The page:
• Advanced materials in manufacturing systems Production equipment does not yet take full advantage of the benefits that new and advanced materials offer, and factories of the future will need more advanced equipment to meet the requirements for energy efficiency and environmental targets and to meet new demands for a connected world. The future will therefore see modern, lightweight, long-lasting/flexible and smart equipment able to produce current and future products for existing and new markets. There will be a step change in the construction of such equipment, leading to a sustainable manufacturing base able to deliver high added value products and customised production. Increased smartness in the manufacturing equipment also enables a systems approach with machines able to learn from each other and impacting on the human-machine interface.
  • Condition and performance monitoring technologies

    Continuous monitoring of the condition and performance of the manufacturing system on component and machine level, enables sustainable and competive manufacturing, also by introducing autonomous diagnosis capabilities and context-awareness. Detecting, measuring and monitoring the variables, events and situations will increase the performance and reliability of manufacturing systems. This involves advanced metrology, calibration and sensing, signal processing and model-based virtual sensing for a wide range of applications, e.g. event pattern detection, diagnostics, anomaly detection, prognostics and predictive maintenance.

  • Control technologies

    https://en.wikipedia.org/wiki/Control_system

    Control technologies will be further exploiting the increasing computational power and intelligence in order to come forward to the demands of increased speed and precision in manufacturing. Advanced control strategies will allow the use of lighter actuators and structural elements for obtaining very rigid and accurate solutions, replacing slower and more energy-intensive approaches. Learning controllers adapt the behaviour of systems to changing environments or system degradation, taking into account constraints and considering alternatives, hereby relying on robust industrial real-time communication technologies, system modelling approaches and distributed intelligence architectures.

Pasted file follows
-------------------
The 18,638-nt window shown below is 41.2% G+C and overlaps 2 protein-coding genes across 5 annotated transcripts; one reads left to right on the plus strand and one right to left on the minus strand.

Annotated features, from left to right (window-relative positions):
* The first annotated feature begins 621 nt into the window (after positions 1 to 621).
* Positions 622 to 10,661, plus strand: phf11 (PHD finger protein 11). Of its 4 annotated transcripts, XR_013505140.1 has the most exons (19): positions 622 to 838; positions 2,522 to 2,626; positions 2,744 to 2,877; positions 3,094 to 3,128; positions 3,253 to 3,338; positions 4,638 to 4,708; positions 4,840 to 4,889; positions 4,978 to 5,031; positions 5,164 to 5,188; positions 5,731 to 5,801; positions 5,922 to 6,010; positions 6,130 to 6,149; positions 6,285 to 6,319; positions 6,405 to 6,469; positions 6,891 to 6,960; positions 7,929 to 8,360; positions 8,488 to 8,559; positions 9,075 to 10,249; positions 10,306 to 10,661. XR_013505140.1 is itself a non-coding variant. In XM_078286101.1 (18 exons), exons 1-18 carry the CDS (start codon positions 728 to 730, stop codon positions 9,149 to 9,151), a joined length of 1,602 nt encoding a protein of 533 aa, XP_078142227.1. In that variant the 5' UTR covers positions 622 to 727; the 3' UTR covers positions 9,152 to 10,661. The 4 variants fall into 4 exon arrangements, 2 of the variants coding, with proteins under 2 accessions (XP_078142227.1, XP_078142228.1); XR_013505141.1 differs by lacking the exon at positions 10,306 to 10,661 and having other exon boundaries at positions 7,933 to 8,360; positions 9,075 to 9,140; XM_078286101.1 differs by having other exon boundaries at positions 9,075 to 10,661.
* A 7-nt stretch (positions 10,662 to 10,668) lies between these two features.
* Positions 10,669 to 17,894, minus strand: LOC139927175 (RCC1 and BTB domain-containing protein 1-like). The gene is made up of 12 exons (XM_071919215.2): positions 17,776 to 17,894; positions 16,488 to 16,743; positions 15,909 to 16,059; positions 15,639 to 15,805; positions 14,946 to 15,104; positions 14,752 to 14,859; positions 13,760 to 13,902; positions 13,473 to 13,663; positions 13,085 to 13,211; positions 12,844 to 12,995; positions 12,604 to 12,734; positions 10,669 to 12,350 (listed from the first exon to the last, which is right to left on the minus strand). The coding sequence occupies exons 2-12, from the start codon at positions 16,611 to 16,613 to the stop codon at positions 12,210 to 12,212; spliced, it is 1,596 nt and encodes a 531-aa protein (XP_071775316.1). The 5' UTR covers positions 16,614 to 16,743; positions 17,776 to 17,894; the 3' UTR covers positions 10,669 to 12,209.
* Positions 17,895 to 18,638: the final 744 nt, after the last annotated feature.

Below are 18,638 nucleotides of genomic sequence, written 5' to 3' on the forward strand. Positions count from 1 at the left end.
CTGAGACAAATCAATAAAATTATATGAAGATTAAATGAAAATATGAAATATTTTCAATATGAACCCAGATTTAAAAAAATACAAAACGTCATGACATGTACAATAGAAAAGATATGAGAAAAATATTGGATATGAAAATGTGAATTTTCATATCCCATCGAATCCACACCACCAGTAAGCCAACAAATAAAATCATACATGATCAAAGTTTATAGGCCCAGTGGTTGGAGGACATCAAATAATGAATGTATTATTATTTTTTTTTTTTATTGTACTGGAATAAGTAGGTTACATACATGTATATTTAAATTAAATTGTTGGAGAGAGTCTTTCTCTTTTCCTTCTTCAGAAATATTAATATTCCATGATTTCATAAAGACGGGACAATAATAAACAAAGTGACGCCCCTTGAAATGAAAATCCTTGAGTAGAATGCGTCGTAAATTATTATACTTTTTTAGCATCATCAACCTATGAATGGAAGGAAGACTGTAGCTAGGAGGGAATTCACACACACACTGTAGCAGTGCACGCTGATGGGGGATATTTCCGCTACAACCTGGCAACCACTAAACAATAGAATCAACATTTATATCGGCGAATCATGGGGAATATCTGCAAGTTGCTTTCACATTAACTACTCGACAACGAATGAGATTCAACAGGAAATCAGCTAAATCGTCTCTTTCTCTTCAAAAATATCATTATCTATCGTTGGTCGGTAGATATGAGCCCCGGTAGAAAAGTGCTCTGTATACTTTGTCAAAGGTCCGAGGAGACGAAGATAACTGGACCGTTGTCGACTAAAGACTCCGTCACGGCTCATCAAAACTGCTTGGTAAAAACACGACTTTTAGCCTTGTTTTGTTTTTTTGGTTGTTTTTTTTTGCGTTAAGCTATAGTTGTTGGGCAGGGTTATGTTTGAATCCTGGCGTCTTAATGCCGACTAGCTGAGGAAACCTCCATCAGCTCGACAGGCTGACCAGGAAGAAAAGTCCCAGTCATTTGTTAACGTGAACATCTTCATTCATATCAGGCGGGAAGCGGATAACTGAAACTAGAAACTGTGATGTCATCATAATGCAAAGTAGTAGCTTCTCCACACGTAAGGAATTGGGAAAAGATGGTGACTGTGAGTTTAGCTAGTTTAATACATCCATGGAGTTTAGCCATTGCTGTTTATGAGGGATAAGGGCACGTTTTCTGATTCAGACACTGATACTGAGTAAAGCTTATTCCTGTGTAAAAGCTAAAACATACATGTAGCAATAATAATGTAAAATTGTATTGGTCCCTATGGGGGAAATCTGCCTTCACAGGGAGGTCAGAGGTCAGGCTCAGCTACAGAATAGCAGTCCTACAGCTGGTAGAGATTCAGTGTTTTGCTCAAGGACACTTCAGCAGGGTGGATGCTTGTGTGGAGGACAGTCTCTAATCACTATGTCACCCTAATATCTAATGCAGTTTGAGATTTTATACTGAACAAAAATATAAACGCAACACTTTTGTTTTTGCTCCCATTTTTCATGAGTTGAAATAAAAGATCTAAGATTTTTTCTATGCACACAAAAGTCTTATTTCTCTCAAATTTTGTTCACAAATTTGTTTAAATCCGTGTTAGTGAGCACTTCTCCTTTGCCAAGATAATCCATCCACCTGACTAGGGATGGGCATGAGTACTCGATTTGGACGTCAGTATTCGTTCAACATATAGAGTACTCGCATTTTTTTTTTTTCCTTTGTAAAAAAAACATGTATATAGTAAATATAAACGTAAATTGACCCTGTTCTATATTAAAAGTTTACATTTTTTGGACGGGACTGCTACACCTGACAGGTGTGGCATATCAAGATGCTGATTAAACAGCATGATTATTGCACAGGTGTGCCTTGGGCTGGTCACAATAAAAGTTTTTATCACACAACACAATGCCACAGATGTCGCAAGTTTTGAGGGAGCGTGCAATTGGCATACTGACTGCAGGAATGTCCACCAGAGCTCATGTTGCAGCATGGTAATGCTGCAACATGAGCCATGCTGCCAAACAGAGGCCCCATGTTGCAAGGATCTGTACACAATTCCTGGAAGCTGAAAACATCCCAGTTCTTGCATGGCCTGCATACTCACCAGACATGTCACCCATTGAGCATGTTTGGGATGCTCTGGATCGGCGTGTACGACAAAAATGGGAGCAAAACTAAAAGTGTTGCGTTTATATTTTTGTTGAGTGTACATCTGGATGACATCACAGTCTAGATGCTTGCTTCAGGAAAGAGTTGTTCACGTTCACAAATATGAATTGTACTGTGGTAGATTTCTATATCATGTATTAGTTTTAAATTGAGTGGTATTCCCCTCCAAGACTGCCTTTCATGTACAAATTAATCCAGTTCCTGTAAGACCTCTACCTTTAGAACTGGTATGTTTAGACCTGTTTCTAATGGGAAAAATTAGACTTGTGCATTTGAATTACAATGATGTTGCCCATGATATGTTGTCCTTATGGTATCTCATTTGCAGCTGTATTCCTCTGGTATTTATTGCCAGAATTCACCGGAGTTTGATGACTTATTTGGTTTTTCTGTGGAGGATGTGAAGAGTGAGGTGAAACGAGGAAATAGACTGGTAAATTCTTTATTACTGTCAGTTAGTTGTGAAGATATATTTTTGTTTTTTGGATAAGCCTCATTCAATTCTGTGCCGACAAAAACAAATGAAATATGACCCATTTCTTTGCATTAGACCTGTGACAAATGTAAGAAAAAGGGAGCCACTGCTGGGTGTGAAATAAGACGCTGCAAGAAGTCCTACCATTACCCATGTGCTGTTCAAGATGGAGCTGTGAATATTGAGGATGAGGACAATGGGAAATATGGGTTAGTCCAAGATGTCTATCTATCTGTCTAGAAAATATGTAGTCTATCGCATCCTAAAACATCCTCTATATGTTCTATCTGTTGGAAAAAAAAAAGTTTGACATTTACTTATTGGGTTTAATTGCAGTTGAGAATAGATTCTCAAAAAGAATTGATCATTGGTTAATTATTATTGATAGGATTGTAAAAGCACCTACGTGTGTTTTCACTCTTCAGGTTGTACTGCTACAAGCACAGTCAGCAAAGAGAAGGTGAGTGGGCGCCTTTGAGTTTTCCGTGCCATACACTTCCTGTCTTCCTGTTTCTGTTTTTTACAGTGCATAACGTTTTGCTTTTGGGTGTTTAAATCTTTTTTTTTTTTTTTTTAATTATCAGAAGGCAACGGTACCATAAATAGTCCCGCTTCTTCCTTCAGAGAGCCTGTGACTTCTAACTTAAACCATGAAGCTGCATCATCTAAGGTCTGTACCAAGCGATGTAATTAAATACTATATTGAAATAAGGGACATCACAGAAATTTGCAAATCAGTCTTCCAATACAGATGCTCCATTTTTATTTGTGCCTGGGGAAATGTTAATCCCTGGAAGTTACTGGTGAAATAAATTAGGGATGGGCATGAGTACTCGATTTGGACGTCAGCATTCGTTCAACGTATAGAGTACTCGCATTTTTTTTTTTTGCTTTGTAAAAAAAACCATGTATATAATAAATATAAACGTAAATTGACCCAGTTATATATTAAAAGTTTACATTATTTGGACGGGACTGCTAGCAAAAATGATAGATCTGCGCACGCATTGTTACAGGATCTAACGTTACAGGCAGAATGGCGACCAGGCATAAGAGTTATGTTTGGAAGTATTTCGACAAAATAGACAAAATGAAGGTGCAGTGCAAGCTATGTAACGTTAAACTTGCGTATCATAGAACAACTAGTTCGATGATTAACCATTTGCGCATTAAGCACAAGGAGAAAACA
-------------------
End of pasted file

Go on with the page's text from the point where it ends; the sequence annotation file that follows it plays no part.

• Energy technologies
  • Intelligent machinery components, actuators and end-effectors

    Intelligent components enable the deployment of safe, energy-efficient, accurate and flexible or reconfigurable products and production systems. This includes the introduction of smart actuators and the use of advanced end-effectors composed of passive and active materials. Energy technologies are gaining importance, such as (super)capacitors, pneumatic storage devices, batteries and energy harvesting technologies.

The European Factories of the Future are expected to provide global manufacturing competitiveness, but also to create a large amount of work opportunities for the European population. Future factory workers are therefore key resources for industrial competitiveness as well as important consumers. However, as previously stated, the changing demographics and high skill requirements faced by European industry pose new challenges. Workers with high knowledge and skills (“knowledge workers”) will be scarce resources. Research efforts within Horizon 2020 must address ways to increase the number of people available for, and interested in, manufacturing tasks. This includes the following important aspects of the human resources: - New technology-based approaches to accommodate age-related limitations, through ICT and automation - New technical, educational, and organisational ways to increase the attractiveness of factory work to the young potential workforce, the existing workforce, the potential immigrant workforce, and the older workforce - New approaches to skill- and competence development, as well as skill and knowledge management, to increase competitiveness and be part of the global knowledge society - New ways to organise and compensate factory knowledge workers - New factory human-centric work-environments based on safety and comfort - Ways to integrate future factory work in global and local societal agendas and social patterns